We present the results of the second Neural MMO challenge, hosted at IJCAI 2022, which received 1600+ submissions. This competition targets robustness and generalization in multi-agent systems: participants train teams of agents to complete a multi-task objective against opponents not seen during training. The competition combines relatively complex environment design with large numbers of agents in the environment. The top submissions demonstrate strong success on this task using mostly standard reinforcement learning (RL) methods combined with domain-specific engineering. We summarize the competition design and results and suggest that, as an academic community, competitions may be a powerful approach to solving hard problems and establishing a solid benchmark for algorithms. We will open-source our benchmark including the environment wrapper, baselines, a visualization tool, and selected policies for further research.
Inspired by organisms evolving through cooperation and competition between different populations on Earth, we study the emergence of artificial collective intelligence through massive-agent reinforcement learning. To this end, We propose a new massive-agent reinforcement learning environment, Lux, where dynamic and massive agents in two teams scramble for limited resources and fight off the darkness. In Lux, we build our agents through the standard reinforcement learning algorithm in curriculum learning phases and leverage centralized control via a pixel-to-pixel policy network. As agents co-evolve through self-play, we observe several stages of intelligence, from the acquisition of atomic skills to the development of group strategies. Since these learned group strategies arise from individual decisions without an explicit coordination mechanism, we claim that artificial collective intelligence emerges from massive-agent cooperation and competition. We further analyze the emergence of various learned strategies through metrics and ablation studies, aiming to provide insights for reinforcement learning implementations in massive-agent environments.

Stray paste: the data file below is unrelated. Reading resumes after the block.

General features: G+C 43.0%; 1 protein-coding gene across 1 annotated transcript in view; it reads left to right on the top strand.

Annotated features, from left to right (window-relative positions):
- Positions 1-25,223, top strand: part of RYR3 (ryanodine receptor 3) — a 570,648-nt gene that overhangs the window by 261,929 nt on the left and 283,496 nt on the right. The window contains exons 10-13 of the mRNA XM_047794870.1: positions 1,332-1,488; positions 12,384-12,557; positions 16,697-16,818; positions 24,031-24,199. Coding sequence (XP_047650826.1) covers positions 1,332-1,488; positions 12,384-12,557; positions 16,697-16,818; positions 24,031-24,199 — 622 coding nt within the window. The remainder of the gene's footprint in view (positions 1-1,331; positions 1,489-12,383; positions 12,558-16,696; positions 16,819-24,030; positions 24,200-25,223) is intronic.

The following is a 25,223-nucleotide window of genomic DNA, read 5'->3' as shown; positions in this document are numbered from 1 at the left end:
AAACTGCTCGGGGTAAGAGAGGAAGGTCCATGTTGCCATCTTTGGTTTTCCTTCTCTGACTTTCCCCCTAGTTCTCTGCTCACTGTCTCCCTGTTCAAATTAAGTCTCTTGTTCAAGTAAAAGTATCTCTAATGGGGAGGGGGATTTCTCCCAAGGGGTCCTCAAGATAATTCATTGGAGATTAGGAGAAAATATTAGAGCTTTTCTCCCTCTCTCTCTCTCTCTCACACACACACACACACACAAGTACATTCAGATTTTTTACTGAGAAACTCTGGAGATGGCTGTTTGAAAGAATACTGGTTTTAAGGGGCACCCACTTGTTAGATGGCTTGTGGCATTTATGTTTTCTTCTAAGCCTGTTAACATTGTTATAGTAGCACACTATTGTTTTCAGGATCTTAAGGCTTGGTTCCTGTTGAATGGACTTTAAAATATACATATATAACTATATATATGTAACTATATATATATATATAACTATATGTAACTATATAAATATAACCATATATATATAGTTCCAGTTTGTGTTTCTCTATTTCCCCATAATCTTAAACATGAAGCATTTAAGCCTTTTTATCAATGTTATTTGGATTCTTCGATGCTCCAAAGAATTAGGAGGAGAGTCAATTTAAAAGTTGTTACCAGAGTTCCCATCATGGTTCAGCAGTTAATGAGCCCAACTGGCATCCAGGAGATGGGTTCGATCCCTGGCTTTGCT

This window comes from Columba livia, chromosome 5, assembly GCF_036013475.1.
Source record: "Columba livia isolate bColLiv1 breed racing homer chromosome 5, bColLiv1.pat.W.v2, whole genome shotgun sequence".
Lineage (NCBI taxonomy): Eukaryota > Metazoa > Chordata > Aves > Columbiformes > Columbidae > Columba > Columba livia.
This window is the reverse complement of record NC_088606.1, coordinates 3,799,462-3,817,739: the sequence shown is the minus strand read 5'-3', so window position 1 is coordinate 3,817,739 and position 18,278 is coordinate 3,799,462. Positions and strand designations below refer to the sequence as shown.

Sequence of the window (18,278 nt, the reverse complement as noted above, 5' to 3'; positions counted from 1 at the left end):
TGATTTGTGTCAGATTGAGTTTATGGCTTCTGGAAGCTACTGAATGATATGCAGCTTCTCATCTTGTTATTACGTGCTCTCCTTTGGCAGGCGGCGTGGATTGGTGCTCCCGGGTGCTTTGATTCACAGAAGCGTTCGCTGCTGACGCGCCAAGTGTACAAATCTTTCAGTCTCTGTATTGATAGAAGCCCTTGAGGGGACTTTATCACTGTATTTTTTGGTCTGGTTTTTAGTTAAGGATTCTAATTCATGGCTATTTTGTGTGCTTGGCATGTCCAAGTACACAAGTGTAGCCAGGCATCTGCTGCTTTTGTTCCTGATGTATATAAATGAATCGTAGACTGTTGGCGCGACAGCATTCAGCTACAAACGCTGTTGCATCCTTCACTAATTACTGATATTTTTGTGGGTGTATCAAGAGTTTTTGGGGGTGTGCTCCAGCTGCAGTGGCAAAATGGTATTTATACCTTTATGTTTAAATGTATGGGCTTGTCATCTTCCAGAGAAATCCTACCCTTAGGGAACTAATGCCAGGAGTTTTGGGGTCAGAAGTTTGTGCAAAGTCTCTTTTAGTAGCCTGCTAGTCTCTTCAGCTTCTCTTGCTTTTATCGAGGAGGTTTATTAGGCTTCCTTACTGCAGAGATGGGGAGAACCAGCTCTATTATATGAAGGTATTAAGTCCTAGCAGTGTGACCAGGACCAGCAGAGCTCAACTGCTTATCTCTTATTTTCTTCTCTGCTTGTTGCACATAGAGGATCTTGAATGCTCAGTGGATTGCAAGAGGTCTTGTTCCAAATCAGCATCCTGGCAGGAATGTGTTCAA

Recently, deep neural networks have greatly advanced undersampled Magnetic Resonance Image (MRI) reconstruction, wherein most studies follow the one-anatomy-one-network fashion, i.e., each expert network is trained and evaluated for a specific anatomy. Apart from inefficiency in training multiple independent models, such convention ignores the shared de-aliasing knowledge across various anatomies which can benefit each other. To explore the shared knowledge, one naive way is to combine all the data from various anatomies to train an all-round network. Unfortunately, despite the existence of the shared de-aliasing knowledge, we reveal that the exclusive knowledge across different anatomies can deteriorate specific reconstruction targets, yielding overall performance degradation. Observing this, in this study, we present a novel deep MRI reconstruction framework with both anatomy-shared and anatomy-specific parameterized learners, aiming to "seek common ground while reserving differences" across different anatomies.Particularly, the primary anatomy-shared learners are exposed to different anatomies to model flourishing shared knowledge, while the efficient anatomy-specific learners are trained with their target anatomy for exclusive knowledge. Four different implementations of anatomy-specific learners are presented and explored on the top of our framework in two MRI reconstruction networks. Comprehensive experiments on brain, knee and cardiac MRI datasets demonstrate that three of these learners are able to enhance reconstruction performance via multiple anatomy collaborative learning.